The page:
by Janis on 14th October 2022 / 0 comments

Spreading the colour for months

Earlier in the year, we decided to reinvigorate our garden as we had neglected it for a couple of years. A few persistent plants appeared to be taking over, and this was restricting the growth of others.

It was particularly noticeable that our garden lacked a variety of colours, especially in springtime. Even though we planted lots of spring flowering bulbs a few years ago, as time has gone by, they appear to have been lost to nature. Also, I should have kept on top of dividing them.

So, for next spring, things are going to brighten up, and the only way to make this happen is by investing in a variety of bulbs now and planting them ready for springtime.


The pin image to our post - 'Our spring bulb purchases'
Why not Pin it for later?

Which spring bulbs do you choose

I’ve chosen some favourites

I plan to add some colour to our courtyard patio and sections of our main garden to brighten those grey overcast days here in the UK.

I’ve purchased our bulbs from J. Parker’s; we’ve used them before, and they have a vast selection of them and are also reliable. An added bonus is that I get a discount as a Gardeners World magazine subscriber.

Two pink flowers on our young anemone plant in our cottage garden bed
Our Anemone

I plan to plant some of the snowdrop and dwarf iris bulbs around the base of the trees on our lawn and add some colour with crocus to a semi-shady spot that we have.

I’ll add a selection of the narcissus and tulips into the main sun-loving border for a wash of colour and then fill a few of our patio pots and planters. I especially love the fragrance of hyacinth, so I’ll want these near the house to fully appreciate them.

Inspiration for the Gardeners World mag

It’s all about lasagne planting

Recently I was flicking through my latest issue of Gardeners World, and I read about making a ‘lasagne bulb pot’; this sounded delicious before I’d read any further. The idea behind it is that you layer your bulbs through the pot to get a succession of flowers from one container.

So, after adding compost in the bottom, add your late flowering bulbs, such as tulips, then add further compost and place in your narcissus for mid-spring colour; then, for the third and final layer, add in your dwarf iris, which is early flowering bulbs.

I can’t wait to see how this turns out; it’s a fantastic idea.

A red and a white tulips growing in our garden in spring
A pair of tulips

Our spring bulb collection

I can’t wait to see them bloom

So, which spring flowering bulbs have I bought, and when will we see the fruits of our labour?

I’ll list them with the earliest flowerers first.

A pair of dropped white heads of snowdrops in our garden
Galanthus Woronowii, snowdrops to you and me. These dainty little delights are perfect for shady areas and will bring a smile to your face, whatever the weather. I love seeing the first signs of snowdrops; it means spring is on its way.
Flowering time - January to March

Rare Dwarf Iris Collection, I can’t wait to see these delicate dwarf Iris show their heads. I’ve never grown dwarf iris before, and these little lovelies look stunning. This collection includes 15 each of Iris Dangordiae, Reticulate Blue Note, Katherine Hodgkin, and Frozen Planet.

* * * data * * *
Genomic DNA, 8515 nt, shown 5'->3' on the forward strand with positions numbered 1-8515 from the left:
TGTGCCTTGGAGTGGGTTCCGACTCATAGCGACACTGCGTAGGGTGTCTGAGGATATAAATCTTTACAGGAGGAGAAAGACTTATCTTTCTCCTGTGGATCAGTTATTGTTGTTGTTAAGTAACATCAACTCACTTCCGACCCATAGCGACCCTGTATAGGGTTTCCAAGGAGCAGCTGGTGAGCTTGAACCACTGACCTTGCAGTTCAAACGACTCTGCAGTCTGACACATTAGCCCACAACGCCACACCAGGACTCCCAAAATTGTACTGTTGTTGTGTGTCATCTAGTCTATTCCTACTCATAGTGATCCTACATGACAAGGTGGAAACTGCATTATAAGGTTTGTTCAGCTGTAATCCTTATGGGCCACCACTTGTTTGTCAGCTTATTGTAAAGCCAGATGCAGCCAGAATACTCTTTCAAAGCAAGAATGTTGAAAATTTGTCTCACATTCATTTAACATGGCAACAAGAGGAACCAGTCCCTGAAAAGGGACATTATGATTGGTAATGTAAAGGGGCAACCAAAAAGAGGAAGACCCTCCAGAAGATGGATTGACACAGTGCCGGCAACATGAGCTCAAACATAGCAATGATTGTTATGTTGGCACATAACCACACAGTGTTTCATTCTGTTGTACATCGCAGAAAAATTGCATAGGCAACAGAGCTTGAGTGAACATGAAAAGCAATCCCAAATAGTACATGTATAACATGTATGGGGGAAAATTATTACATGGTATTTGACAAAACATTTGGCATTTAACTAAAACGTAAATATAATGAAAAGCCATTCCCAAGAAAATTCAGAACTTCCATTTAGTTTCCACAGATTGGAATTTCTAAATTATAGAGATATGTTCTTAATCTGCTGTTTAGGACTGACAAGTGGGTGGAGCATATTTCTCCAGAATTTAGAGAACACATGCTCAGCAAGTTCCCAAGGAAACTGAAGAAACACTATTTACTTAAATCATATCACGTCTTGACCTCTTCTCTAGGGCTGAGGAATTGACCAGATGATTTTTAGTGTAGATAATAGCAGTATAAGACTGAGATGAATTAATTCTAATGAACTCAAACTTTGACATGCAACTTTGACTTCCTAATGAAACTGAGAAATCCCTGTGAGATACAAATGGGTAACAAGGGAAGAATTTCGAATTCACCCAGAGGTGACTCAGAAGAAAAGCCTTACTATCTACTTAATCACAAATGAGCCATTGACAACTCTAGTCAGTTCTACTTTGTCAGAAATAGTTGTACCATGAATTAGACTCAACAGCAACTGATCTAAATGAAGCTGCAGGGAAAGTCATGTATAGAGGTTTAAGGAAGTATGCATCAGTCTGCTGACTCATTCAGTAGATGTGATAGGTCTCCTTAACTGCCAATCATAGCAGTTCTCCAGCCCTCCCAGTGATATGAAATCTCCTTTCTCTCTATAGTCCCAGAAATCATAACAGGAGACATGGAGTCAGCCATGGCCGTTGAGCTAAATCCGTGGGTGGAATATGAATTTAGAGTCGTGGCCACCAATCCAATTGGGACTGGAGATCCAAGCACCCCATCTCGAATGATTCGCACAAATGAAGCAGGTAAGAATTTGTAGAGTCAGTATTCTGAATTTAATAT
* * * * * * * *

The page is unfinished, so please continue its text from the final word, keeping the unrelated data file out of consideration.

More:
Flowering time - February to March

Crocus Species Collection, planting these crocuses will keep me busy as I have 100 bulbs to find a home for. The collection includes 25 each of Crocus chrysanthus Romance, Snowbunting, Sieberi Tricolor, and Barr’s Purple. I adore the traditional purple blossom; however, these other varieties look amazing.
Flowering time - February to March

Rare Double Narcissus Collection, I thought narcissus were the smaller sister of daffodils apparently; it’s the botanical name for daffodils; well, I learn something every day. This Rare Double Daffodil Collection includes 10 each of Daffodil Obdam, Heamoor, Replete, and Peach Cobbler.
Flowering time - March to April

Pink hyacinths and red tulips growing in the Keukenhof gardens in the Netherlands
Planting at Keunkenhof
Hyacinth Passion Mix, oh, I love the fragrance of hyacinth; I remember when we visited Lisse and Keukenhof in the Netherlands, and the sweet aroma from the hyacinth fields was hypnotic. These hyacinth blooms are formed from compact clusters of star-shaped flowers and include a beautiful mix of purple, lilac, and pink shades.
Flowering time - March to April

Daffodil & Narcissus Mix, I’ll be honest here; I didn’t choose this daffodil and narcissus mix; J. Parker’s kindly give them to you free if you spend over £40. They create a sunshine mix of cool colours and add a vibrant swathe to your flower beds for weeks.
Flowering time - March to April

Relaxing Colour Tulip Collection, this tulip mix looks beautiful; I love their calming shades. I have 50 of these exquisite bulbs to plant, which will mainly go into to cottage garden bed. This tulip collection includes 10 each of Tulip White Prince, Daydream, Twilight Princess, Mistress Mystic, and Green Star.
Flowering time - April to May

Allium Sphaerocephalon, also known as ornamental onions, I think I prefer the name allium. I spotted these unique alliums when I was browsing through the J. Parker’s website, they look gorgeous, and I can’t wait to see them start blooming. The flowers open green, then begin to turn a purple/crimson colour from the top.
Flowering time - May to June

So, this is our collection; I’ll update you next spring with their progress.
As an Amazon Associate we earn from qualifying purchases.
As an Amazon Associate we earn from qualifying purchases.

* This post may contain links to affiliated sites where we earn a small commission at no additional charge to you.

Leave a Reply

This site uses Akismet to reduce spam. Learn how your comment data is processed.